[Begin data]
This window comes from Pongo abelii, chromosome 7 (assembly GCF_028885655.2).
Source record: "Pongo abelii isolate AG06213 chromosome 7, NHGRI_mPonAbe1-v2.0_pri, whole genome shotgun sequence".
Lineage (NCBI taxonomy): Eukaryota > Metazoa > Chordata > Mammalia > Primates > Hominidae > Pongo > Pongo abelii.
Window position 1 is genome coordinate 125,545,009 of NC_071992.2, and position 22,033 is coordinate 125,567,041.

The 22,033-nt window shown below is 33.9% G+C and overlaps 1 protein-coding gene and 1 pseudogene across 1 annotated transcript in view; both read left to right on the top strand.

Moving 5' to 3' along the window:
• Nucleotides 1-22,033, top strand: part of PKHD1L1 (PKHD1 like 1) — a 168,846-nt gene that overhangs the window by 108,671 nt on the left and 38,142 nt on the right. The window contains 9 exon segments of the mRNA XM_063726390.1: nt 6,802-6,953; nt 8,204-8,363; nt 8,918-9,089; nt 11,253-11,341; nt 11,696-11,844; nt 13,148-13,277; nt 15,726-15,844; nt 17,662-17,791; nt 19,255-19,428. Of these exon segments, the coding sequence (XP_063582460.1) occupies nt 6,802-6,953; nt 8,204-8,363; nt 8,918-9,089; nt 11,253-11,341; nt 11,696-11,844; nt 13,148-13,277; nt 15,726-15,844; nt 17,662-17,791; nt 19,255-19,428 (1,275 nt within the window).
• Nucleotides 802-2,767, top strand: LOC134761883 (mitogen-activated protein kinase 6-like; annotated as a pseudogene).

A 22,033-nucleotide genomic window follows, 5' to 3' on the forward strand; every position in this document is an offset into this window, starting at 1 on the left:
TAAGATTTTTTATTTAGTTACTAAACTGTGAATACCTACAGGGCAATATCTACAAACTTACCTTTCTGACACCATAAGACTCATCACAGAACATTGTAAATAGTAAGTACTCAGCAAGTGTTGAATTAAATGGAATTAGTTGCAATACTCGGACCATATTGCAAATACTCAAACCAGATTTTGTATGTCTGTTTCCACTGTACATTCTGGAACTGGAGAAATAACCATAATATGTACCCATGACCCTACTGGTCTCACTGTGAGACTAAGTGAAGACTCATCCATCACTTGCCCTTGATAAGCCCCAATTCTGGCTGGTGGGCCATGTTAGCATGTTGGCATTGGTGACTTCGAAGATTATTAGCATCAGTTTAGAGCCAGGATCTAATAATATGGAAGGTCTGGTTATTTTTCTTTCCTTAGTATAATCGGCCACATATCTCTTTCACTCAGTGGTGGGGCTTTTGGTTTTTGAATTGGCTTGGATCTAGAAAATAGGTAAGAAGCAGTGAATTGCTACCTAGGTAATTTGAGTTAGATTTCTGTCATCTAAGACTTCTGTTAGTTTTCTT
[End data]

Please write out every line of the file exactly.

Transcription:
This window comes from Pongo abelii, chromosome 7 (assembly GCF_028885655.2).
Source record: "Pongo abelii isolate AG06213 chromosome 7, NHGRI_mPonAbe1-v2.0_pri, whole genome shotgun sequence".
Lineage (NCBI taxonomy): Eukaryota > Metazoa > Chordata > Mammalia > Primates > Hominidae > Pongo > Pongo abelii.
Window position 1 is genome coordinate 125,545,009 of NC_071992.2, and position 22,033 is coordinate 125,567,041.

The 22,033-nt window shown below is 33.9% G+C and overlaps 1 protein-coding gene and 1 pseudogene across 1 annotated transcript in view; both read left to right on the top strand.

Moving 5' to 3' along the window:
• Nucleotides 1-22,033, top strand: part of PKHD1L1 (PKHD1 like 1) — a 168,846-nt gene that overhangs the window by 108,671 nt on the left and 38,142 nt on the right. The window contains 9 exon segments of the mRNA XM_063726390.1: nt 6,802-6,953; nt 8,204-8,363; nt 8,918-9,089; nt 11,253-11,341; nt 11,696-11,844; nt 13,148-13,277; nt 15,726-15,844; nt 17,662-17,791; nt 19,255-19,428. Of these exon segments, the coding sequence (XP_063582460.1) occupies nt 6,802-6,953; nt 8,204-8,363; nt 8,918-9,089; nt 11,253-11,341; nt 11,696-11,844; nt 13,148-13,277; nt 15,726-15,844; nt 17,662-17,791; nt 19,255-19,428 (1,275 nt within the window).
• Nucleotides 802-2,767, top strand: LOC134761883 (mitogen-activated protein kinase 6-like; annotated as a pseudogene).

A 22,033-nucleotide genomic window follows, 5' to 3' on the forward strand; every position in this document is an offset into this window, starting at 1 on the left:
TAAGATTTTTTATTTAGTTACTAAACTGTGAATACCTACAGGGCAATATCTACAAACTTACCTTTCTGACACCATAAGACTCATCACAGAACATTGTAAATAGTAAGTACTCAGCAAGTGTTGAATTAAATGGAATTAGTTGCAATACTCGGACCATATTGCAAATACTCAAACCAGATTTTGTATGTCTGTTTCCACTGTACATTCTGGAACTGGAGAAATAACCATAATATGTACCCATGACCCTACTGGTCTCACTGTGAGACTAAGTGAAGACTCATCCATCACTTGCCCTTGATAAGCCCCAATTCTGGCTGGTGGGCCATGTTAGCATGTTGGCATTGGTGACTTCGAAGATTATTAGCATCAGTTTAGAGCCAGGATCTAATAATATGGAAGGTCTGGTTATTTTTCTTTCCTTAGTATAATCGGCCACATATCTCTTTCACTCAGTGGTGGGGCTTTTGGTTTTTGAATTGGCTTGGATCTAGAAAATAGGTAAGAAGCAGTGAATTGCTACCTAGGTAATTTGAGTTAGATTTCTGTCATCTAAGACTTCTGTTAGTTTTCTT